Editor reviews

This historic 2006 document analyzes and makes recommendations for United States foreign policy in Iraq. Published in the midst of the "grave and deteriorating" war that America was waging in the Middle East, The Iraq Study Report aimed to "bring a responsible conclusion" to that Bush-era conflict. The success of this audiobook can be attributed both to its bipartisan authors, who aimed to reach world leaders as well as a general audience, and to the exceedingly accessible voice of Stow Lovejoy. Lovejoy brings an amiable, upbeat tone to content that often sounds catastrophic. One could say that as far as politics is concerned, his performance embodies the old idiom "You can catch more flies with honey than with vinegar".
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Summary

FREE to all Audible visitors until December 20th.After nine months of examining and analyzing U.S. military involvement in Iraq, the bi-partisan Iraq Study Group issued this report on Dec. 6, 2006. The report calls the situation in Iraq "grave and deteriorating" and says, "There is no path that can guarantee success, but the prospects can be improved". The report makes a wide-ranging series of 79 recommendations for political, diplomatic, economic, and military action so the U.S. can "begin to move its combat forces" out of Iraq.The co-chairs of the Iraq Study Group were James A. Baker III, who served Pres. Reagan as Secretary of the Treasury and White House Chief of Staff, and Pres. George H.W. Bush as Secretary of State; and former Rep. Lee Hamilton, a Democrat who served in Congress for 34 years. Democratic members of the Study Group included former Secretary of Defense William Perry; former Governor and Senator Charles S. Robb; former Congressman and White House Chief of Staff Leon Panetta; and Vernon E. Jordan, Jr., advisor to Pres. Clinton. Republican members included former Associate Justice to the U.S. Supreme Court Sandra Day O'Connor; former Sen. Alan K. Simpson; former Attorney General Edwin Meese III; and former Secretary of State Lawrence S. Eagleburger. (Former CIA Director Robert Gates was an active member for a period of months until his nomination as Secretary of Defense.)Four organizations participated in preparing the report: United States Institute of Peace; James A. Baker III Institute for Public Policy, Rice University; Center for the Study of the Presidency; and Center for Strategic and International Studies.
(P)2006 Audible, Inc.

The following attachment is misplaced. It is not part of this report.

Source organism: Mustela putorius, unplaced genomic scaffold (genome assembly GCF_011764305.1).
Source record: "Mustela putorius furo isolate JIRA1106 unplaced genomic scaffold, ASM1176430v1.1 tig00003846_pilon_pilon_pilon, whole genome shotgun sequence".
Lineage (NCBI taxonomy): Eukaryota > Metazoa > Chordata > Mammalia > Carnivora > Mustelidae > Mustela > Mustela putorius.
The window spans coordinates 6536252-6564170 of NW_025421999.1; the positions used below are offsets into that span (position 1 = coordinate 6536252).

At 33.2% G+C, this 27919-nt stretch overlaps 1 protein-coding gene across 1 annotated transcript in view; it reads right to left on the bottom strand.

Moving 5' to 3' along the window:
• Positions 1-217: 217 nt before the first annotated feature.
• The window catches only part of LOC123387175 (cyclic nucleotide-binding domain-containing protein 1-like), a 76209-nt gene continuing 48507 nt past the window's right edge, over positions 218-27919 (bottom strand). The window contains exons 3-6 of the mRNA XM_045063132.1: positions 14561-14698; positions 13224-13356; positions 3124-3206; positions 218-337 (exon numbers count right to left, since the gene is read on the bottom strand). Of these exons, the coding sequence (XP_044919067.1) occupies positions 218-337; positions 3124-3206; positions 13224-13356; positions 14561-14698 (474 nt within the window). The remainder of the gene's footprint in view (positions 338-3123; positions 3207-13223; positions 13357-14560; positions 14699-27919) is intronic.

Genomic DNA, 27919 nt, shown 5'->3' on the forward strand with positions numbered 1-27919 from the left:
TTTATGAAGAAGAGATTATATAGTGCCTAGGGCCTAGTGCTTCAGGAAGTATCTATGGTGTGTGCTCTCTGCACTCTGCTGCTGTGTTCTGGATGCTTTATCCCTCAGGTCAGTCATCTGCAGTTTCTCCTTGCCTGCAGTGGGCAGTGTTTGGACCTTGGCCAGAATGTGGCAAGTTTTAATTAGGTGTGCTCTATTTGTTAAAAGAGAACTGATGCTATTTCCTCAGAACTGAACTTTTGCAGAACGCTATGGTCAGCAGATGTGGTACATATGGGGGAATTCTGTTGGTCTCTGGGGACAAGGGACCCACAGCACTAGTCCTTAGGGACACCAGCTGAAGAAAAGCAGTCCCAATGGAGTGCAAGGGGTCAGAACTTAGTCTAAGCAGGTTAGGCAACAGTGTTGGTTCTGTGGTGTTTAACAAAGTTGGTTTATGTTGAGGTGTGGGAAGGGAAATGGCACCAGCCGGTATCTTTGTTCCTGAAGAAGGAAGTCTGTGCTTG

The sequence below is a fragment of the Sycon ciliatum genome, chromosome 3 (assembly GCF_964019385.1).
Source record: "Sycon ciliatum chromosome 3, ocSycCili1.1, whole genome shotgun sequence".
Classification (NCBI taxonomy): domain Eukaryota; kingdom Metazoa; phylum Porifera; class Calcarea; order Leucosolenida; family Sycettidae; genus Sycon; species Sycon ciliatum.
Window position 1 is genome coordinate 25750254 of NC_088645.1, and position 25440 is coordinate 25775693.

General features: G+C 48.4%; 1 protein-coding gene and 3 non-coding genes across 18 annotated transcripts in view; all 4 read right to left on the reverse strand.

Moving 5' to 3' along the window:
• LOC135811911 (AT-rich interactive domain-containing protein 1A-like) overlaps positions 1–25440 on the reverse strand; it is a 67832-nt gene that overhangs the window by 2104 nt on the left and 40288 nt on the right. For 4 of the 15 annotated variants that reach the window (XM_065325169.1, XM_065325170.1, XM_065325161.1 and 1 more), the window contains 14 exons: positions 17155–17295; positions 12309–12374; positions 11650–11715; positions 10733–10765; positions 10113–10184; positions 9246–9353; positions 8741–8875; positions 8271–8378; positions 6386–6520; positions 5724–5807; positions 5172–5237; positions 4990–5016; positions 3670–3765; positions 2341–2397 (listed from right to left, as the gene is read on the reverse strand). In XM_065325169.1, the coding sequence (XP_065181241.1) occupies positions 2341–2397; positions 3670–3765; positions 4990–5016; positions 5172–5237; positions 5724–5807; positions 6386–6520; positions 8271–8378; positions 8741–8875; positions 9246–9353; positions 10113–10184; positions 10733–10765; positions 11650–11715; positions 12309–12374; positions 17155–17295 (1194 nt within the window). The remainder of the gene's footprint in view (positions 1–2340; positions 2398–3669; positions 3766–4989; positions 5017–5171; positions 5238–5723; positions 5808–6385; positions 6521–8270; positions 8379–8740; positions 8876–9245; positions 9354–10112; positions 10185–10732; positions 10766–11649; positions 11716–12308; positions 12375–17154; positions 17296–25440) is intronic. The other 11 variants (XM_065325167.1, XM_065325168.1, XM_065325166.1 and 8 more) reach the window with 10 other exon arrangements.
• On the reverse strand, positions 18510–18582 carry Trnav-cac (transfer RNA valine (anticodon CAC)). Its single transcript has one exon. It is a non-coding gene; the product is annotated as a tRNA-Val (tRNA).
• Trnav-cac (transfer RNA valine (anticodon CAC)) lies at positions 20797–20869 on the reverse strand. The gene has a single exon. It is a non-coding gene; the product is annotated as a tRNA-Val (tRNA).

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Customer Reviews

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4 out of 5 stars
By William on 19-12-06

Sound advice, but too much

The Iraq study group report offers much good advice on how to address the problems currently plaguing the reconsruction effort. Seventy-nine recommendations, however, are simply too many to consider. It is highly unlikely that either the United States or the Iraqi government has the necessary resources to implement all of these recommendations. As mentioned in the report there should be honest and open discussion of the budgetary requirements involved in rebuilding Iraq on the part of the United States. Also, the United States should engage other Middle Eastern countries more directly in soliciting help for rebuiliding Iraq. Countries like Iran should be given the opportunity to deny the U.S. request, if only for the purpose of reducing their own standing in the global community. Lastly, the United States must work to rebuild the military and repair the damage done to the relationship between civilian leaders and the military in the United States.

Bottomline: This report is worth consideration and offers a good starting point for further discussion.

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2 of 2 people found this review helpful

4 out of 5 stars
By Ty on 16-12-06

Fantasy

Well informed and practical solutions. Too bad that Bush is not smart enough to implement it and that Iraqis are not civilized enough to adopt it and make their lives better.

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2 of 2 people found this review helpful

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